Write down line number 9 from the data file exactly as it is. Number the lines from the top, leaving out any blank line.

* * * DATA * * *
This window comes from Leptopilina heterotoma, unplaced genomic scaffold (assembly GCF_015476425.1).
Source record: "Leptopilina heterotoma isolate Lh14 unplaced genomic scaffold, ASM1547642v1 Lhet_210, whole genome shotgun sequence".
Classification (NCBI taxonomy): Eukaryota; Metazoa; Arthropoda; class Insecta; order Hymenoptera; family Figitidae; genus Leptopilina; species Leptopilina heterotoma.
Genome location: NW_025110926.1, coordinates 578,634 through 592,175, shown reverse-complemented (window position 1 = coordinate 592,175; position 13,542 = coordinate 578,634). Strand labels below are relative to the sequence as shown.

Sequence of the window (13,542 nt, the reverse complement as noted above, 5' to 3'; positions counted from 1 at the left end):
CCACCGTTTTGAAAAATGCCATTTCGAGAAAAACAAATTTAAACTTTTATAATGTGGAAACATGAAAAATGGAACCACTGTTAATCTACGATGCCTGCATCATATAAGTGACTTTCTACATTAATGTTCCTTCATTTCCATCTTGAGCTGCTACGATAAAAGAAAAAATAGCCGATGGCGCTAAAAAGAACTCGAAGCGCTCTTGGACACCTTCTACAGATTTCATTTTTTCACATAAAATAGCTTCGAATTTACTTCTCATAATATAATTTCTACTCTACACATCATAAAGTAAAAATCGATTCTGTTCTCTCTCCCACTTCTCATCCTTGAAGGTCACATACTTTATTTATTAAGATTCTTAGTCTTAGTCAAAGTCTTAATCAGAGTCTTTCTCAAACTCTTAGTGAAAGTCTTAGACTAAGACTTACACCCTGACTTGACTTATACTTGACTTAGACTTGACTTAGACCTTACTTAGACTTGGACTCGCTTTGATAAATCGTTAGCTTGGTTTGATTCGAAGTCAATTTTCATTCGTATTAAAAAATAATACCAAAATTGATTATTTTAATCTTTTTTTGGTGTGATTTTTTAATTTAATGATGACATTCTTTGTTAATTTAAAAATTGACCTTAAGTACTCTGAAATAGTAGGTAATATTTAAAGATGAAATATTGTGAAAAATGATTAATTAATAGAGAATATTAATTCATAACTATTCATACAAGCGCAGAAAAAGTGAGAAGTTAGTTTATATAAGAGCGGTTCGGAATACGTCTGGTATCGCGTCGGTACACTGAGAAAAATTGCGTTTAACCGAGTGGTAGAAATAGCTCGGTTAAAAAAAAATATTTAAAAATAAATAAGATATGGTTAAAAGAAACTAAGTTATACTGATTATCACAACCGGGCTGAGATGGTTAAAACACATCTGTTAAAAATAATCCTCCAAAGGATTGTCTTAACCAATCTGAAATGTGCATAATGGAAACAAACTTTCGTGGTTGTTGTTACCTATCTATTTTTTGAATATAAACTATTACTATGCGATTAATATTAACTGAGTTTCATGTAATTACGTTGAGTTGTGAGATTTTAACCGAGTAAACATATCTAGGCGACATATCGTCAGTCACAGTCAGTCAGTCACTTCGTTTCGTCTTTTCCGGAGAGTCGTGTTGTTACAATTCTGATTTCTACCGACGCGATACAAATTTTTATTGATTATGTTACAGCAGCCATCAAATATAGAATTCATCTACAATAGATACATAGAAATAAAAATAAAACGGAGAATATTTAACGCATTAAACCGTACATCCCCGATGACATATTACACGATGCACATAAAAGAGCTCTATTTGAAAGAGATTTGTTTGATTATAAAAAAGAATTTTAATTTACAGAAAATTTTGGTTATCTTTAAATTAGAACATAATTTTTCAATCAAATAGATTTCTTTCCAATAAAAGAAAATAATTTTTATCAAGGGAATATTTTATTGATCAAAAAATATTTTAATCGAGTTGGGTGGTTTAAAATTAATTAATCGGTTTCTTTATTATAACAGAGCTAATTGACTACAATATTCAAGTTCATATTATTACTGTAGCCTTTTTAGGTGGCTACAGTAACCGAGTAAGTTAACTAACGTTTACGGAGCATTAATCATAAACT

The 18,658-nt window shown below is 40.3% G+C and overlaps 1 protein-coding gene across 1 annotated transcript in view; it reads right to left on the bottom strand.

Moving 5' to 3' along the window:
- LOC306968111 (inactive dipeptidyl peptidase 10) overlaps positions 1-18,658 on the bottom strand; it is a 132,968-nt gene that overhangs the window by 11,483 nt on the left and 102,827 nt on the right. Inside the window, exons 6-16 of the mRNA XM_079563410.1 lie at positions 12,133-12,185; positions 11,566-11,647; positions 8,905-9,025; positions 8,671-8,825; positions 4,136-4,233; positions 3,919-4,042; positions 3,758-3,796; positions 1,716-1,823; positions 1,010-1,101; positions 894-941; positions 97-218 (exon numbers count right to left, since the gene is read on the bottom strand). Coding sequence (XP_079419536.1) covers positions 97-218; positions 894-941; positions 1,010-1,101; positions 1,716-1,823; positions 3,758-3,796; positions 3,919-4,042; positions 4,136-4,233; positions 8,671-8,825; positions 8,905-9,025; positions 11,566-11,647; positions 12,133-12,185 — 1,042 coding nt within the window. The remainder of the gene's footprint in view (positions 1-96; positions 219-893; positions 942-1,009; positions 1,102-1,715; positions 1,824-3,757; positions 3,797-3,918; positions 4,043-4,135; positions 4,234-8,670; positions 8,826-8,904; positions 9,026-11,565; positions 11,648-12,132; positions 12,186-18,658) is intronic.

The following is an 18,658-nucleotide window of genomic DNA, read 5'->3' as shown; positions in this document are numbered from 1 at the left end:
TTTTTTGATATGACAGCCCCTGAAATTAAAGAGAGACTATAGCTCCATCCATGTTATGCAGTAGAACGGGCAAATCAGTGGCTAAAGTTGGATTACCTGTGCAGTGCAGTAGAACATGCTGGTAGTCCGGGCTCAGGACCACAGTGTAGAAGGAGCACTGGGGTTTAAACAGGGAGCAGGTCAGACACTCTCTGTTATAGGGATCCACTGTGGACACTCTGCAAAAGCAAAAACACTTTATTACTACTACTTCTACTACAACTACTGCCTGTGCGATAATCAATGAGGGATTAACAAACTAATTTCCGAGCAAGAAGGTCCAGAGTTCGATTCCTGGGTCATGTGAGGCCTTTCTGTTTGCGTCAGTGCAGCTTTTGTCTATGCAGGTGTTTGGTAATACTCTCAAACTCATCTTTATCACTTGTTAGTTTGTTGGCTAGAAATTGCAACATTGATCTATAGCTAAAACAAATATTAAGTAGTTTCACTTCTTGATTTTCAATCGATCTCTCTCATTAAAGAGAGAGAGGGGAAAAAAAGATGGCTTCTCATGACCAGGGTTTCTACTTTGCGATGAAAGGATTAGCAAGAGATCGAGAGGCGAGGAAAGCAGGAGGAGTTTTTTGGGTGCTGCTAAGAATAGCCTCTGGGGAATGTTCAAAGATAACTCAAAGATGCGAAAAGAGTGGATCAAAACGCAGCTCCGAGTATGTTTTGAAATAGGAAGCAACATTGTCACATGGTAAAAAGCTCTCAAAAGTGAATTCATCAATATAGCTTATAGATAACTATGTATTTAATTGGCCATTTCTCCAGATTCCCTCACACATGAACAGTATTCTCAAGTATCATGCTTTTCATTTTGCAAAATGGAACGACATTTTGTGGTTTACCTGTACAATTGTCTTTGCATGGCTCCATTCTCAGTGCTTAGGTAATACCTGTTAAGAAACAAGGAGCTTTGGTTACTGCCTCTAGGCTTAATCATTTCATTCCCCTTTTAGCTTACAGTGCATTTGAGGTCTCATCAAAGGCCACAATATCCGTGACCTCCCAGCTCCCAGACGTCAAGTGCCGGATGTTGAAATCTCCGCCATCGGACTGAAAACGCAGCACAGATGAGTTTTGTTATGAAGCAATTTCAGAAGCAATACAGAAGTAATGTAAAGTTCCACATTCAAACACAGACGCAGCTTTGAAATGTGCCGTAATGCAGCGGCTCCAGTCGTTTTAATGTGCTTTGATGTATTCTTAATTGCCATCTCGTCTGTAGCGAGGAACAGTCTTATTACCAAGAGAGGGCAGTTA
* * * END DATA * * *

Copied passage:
- LOC306968111 (inactive dipeptidyl peptidase 10) overlaps positions 1-18,658 on the bottom strand; it is a 132,968-nt gene that overhangs the window by 11,483 nt on the left and 102,827 nt on the right. Inside the window, exons 6-16 of the mRNA XM_079563410.1 lie at positions 12,133-12,185; positions 11,566-11,647; positions 8,905-9,025; positions 8,671-8,825; positions 4,136-4,233; positions 3,919-4,042; positions 3,758-3,796; positions 1,716-1,823; positions 1,010-1,101; positions 894-941; positions 97-218 (exon numbers count right to left, since the gene is read on the bottom strand). Coding sequence (XP_079419536.1) covers positions 97-218; positions 894-941; positions 1,010-1,101; positions 1,716-1,823; positions 3,758-3,796; positions 3,919-4,042; positions 4,136-4,233; positions 8,671-8,825; positions 8,905-9,025; positions 11,566-11,647; positions 12,133-12,185 — 1,042 coding nt within the window. The remainder of the gene's footprint in view (positions 1-96; positions 219-893; positions 942-1,009; positions 1,102-1,715; positions 1,824-3,757; positions 3,797-3,918; positions 4,043-4,135; positions 4,234-8,670; positions 8,826-8,904; positions 9,026-11,565; positions 11,648-12,132; positions 12,186-18,658) is intronic.